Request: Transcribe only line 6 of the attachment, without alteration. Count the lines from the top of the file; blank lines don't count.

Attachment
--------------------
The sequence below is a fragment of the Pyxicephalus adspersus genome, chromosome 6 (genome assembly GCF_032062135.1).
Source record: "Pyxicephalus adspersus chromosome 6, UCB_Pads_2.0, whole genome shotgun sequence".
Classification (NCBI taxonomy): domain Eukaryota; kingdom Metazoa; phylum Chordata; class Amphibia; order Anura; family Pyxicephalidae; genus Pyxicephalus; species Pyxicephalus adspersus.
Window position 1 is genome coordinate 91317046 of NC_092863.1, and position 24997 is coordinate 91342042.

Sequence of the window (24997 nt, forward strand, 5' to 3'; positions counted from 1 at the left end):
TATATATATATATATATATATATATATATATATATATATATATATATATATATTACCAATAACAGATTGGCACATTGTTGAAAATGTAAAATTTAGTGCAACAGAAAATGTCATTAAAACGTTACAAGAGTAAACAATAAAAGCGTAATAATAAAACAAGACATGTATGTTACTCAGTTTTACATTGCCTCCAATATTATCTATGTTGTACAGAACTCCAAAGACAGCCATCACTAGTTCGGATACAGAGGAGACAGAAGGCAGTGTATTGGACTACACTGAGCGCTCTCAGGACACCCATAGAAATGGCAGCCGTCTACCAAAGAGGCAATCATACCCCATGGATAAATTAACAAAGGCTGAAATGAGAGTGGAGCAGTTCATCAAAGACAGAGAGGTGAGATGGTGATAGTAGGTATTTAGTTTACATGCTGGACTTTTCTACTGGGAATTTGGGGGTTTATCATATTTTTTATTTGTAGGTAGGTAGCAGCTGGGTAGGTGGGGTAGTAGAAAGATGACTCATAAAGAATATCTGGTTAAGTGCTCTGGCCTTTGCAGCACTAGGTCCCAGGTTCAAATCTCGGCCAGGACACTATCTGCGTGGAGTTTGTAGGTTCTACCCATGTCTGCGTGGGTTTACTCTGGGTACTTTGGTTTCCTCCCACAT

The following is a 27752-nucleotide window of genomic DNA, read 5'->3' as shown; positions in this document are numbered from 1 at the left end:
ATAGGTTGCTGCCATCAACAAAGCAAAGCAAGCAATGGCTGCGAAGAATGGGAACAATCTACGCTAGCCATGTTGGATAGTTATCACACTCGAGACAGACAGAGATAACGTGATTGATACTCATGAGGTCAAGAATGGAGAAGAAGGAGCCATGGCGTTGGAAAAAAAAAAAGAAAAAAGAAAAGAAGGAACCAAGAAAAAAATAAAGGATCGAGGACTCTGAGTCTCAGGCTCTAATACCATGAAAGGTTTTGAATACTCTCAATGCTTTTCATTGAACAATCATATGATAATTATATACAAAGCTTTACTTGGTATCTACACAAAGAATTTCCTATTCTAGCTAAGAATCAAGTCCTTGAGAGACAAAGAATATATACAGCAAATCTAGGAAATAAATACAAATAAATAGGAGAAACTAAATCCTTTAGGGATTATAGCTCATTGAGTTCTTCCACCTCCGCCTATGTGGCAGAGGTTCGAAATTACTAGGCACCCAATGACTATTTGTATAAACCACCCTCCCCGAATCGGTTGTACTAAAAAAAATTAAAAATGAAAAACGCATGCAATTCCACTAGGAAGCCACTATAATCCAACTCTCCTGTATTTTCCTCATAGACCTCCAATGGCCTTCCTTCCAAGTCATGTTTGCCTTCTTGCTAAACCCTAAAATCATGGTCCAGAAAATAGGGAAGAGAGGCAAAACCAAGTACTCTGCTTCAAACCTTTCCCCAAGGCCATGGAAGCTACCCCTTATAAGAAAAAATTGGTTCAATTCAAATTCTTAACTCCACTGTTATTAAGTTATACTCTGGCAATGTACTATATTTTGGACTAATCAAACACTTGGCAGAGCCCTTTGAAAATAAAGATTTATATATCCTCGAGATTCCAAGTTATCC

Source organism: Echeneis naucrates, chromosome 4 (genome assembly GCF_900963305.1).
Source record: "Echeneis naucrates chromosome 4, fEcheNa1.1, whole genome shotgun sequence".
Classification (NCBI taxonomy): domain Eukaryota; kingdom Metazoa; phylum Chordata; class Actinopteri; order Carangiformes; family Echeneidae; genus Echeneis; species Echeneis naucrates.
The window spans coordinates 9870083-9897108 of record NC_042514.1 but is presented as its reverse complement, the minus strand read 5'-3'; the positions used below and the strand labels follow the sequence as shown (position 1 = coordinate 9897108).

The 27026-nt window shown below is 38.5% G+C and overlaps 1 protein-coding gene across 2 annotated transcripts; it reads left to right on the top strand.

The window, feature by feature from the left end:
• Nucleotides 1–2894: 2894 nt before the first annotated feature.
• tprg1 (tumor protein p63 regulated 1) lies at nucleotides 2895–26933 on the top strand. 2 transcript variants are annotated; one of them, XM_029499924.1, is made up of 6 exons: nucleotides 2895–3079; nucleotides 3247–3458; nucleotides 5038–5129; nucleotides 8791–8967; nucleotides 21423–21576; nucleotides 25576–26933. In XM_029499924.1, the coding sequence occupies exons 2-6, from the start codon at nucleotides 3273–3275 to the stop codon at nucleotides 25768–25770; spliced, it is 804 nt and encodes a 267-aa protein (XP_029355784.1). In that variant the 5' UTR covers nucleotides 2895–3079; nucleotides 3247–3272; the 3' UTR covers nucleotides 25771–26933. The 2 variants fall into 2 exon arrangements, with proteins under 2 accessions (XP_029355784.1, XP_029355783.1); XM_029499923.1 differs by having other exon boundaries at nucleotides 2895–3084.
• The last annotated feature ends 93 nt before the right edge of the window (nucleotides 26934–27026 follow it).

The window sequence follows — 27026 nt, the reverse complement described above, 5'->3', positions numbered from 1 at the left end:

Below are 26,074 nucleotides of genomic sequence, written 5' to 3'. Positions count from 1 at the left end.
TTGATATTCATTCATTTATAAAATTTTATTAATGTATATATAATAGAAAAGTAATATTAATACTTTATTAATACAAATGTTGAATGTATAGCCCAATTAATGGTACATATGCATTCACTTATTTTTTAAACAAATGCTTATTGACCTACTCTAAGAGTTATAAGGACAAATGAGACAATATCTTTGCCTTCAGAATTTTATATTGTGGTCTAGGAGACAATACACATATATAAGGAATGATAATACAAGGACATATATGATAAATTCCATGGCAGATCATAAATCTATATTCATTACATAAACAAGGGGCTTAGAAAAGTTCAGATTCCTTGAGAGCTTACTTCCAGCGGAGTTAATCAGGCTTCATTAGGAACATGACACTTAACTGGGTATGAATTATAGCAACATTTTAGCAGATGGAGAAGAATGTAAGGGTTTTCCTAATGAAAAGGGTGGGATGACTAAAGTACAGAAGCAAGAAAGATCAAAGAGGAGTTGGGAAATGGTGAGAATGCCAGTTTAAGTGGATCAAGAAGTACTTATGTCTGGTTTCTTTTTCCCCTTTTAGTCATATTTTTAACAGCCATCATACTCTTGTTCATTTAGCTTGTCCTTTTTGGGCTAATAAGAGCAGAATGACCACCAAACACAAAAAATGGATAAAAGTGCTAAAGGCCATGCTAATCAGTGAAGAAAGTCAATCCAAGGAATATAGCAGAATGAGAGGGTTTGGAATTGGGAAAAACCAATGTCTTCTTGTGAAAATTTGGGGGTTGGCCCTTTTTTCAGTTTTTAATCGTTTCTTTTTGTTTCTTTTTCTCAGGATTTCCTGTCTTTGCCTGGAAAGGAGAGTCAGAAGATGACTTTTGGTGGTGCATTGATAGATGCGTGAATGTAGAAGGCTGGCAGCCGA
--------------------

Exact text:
TATATATATATATATATATATATATATATATATATATATATATATATATATATTACCAATAACAGATTGGCACATTGTTGAAAATGTAAAATTTAGTGCAACAGAAAATGTCATTAAAACGTTACAAGAGTAAACAATAAAAGCGTAATAATAAAACAAGACATGTATGTTACTCAGTTTTACATTGCCTCCAATATTATCTATGTTGTACAGAACTCCAAAGACAGCCATCACTAGTTCGGATACAGAGGAGACAGAAGGCAGTGTATTGGACTACACTGAGCGCTCTCAGGACACCCATAGAAATGGCAGCCGTCTACCAAAGAGGCAATCATACCCCATGGATAAATTAACAAAGGCTGAAATGAGAGTGGAGCAGTTCATCAAAGACAGAGAGGTGAGATGGTGATAGTAGGTATTTAGTTTACATGCTGGACTTTTCTACTGGGAATTTGGGGGTTTATCATATTTTTTATTTGTAGGTAGGTAGCAGCTGGGTAGGTGGGGTAGTAGAAAGATGACTCATAAAGAATATCTGGTTAAGTGCTCTGGCCTTTGCAGCACTAGGTCCCAGGTTCAAATCTCGGCCAGGACACTATCTGCGTGGAGTTTGTAGGTTCTACCCATGTCTGCGTGGGTTTACTCTGGGTACTTTGGTTTCCTCCCACAT